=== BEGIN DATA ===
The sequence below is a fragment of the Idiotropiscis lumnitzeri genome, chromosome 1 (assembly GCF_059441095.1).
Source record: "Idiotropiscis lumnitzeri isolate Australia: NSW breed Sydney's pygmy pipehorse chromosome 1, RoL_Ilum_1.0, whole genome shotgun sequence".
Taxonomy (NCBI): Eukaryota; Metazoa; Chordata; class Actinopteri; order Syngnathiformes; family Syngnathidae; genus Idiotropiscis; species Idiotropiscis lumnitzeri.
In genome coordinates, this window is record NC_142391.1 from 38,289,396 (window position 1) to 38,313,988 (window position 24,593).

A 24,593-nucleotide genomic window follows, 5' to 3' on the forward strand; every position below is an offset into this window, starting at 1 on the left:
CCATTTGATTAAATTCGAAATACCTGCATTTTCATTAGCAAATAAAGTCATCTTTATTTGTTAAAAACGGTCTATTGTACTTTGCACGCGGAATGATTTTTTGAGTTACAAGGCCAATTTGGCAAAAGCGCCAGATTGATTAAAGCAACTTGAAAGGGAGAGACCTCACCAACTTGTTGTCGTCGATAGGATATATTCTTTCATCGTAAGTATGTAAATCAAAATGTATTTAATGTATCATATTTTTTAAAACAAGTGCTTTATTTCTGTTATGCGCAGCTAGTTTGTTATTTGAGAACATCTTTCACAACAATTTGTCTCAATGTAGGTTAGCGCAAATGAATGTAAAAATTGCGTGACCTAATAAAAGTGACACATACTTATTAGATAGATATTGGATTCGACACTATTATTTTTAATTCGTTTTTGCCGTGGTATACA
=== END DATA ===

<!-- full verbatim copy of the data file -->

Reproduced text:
The sequence below is a fragment of the Idiotropiscis lumnitzeri genome, chromosome 1 (assembly GCF_059441095.1).
Source record: "Idiotropiscis lumnitzeri isolate Australia: NSW breed Sydney's pygmy pipehorse chromosome 1, RoL_Ilum_1.0, whole genome shotgun sequence".
Taxonomy (NCBI): Eukaryota; Metazoa; Chordata; class Actinopteri; order Syngnathiformes; family Syngnathidae; genus Idiotropiscis; species Idiotropiscis lumnitzeri.
In genome coordinates, this window is record NC_142391.1 from 38,289,396 (window position 1) to 38,313,988 (window position 24,593).

A 24,593-nucleotide genomic window follows, 5' to 3' on the forward strand; every position below is an offset into this window, starting at 1 on the left:
CCATTTGATTAAATTCGAAATACCTGCATTTTCATTAGCAAATAAAGTCATCTTTATTTGTTAAAAACGGTCTATTGTACTTTGCACGCGGAATGATTTTTTGAGTTACAAGGCCAATTTGGCAAAAGCGCCAGATTGATTAAAGCAACTTGAAAGGGAGAGACCTCACCAACTTGTTGTCGTCGATAGGATATATTCTTTCATCGTAAGTATGTAAATCAAAATGTATTTAATGTATCATATTTTTTAAAACAAGTGCTTTATTTCTGTTATGCGCAGCTAGTTTGTTATTTGAGAACATCTTTCACAACAATTTGTCTCAATGTAGGTTAGCGCAAATGAATGTAAAAATTGCGTGACCTAATAAAAGTGACACATACTTATTAGATAGATATTGGATTCGACACTATTATTTTTAATTCGTTTTTGCCGTGGTATACA